With his analysis, the authors certainly hits the mark. At the operational level of priority setting, however, the last point is probably the most challenging. How can we adequately assess the gender impacts of a particular research activity? Taking into account that priority setting often takes place at a relatively aggregate level, how can we deal with the complexity of gender, which very often depends on micro-level factors, such as power relationships within a household?

Comments are highly welcome!

Geographic targeting for the Roots, Tubers and Bananas (RTB) research program

CIAT DAPA writes about the RTB Priority Setting Background Analysis Meeting which took place last week at the CIAT headquarters in Cali, Colombia.

GCARD and the need for foresight

Glad to find this this post on The GCARD Blog: Talking about the need for foresight, GCARD states that

The future of agriculture, the future of rural and global poverty, the future of food and nutrition security and the future of our natural resources, will depend on the decisions we are making today.

These decisions have not only to answer the urgent and burning issues we are currently facing, but have also to integrate the challenges of the future. Research, innovation and policies are expected to provide answers or solutions to current problems where they can. They are also expected to anticipate and prevent future problems.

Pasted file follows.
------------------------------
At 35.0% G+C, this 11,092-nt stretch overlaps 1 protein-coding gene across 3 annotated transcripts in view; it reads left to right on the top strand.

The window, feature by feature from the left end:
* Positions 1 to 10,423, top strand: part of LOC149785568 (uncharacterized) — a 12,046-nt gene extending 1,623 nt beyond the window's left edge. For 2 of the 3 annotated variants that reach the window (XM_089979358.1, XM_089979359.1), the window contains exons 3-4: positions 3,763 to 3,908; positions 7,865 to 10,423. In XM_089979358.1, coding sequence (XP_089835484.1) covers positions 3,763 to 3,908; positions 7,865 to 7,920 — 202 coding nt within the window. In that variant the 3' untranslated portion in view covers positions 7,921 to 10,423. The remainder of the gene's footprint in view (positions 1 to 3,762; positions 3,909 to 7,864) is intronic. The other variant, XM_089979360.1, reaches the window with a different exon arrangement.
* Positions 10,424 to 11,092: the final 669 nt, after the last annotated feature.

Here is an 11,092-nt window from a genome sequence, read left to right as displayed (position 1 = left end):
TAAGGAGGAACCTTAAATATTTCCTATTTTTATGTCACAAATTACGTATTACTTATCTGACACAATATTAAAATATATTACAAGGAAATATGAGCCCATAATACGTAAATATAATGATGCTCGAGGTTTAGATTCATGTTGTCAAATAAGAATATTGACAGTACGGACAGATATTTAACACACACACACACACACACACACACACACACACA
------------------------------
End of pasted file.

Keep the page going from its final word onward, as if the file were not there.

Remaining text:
Forward looking, anticipatory research and analysis are particularly adapted to shed light on this complexity. It is impossible to predict what will happen in the long-term; but it is possible to inform on what could happen.

GCARD adopts the definition of the European Commission of foresight as

a process which combines three fundamental elements: prospective (long-term or forward-looking) approaches, planning -including policy-making and priority-setting- approaches, and participative approaches, engaging stakeholders and knowledge sources.

Given that a substantial part of our work (e.g. the Global Futures Project or priority setting for the CRP-RTB) takes place in precisely that area the corresponding sessions at the GCARD2 conference are highly interesting.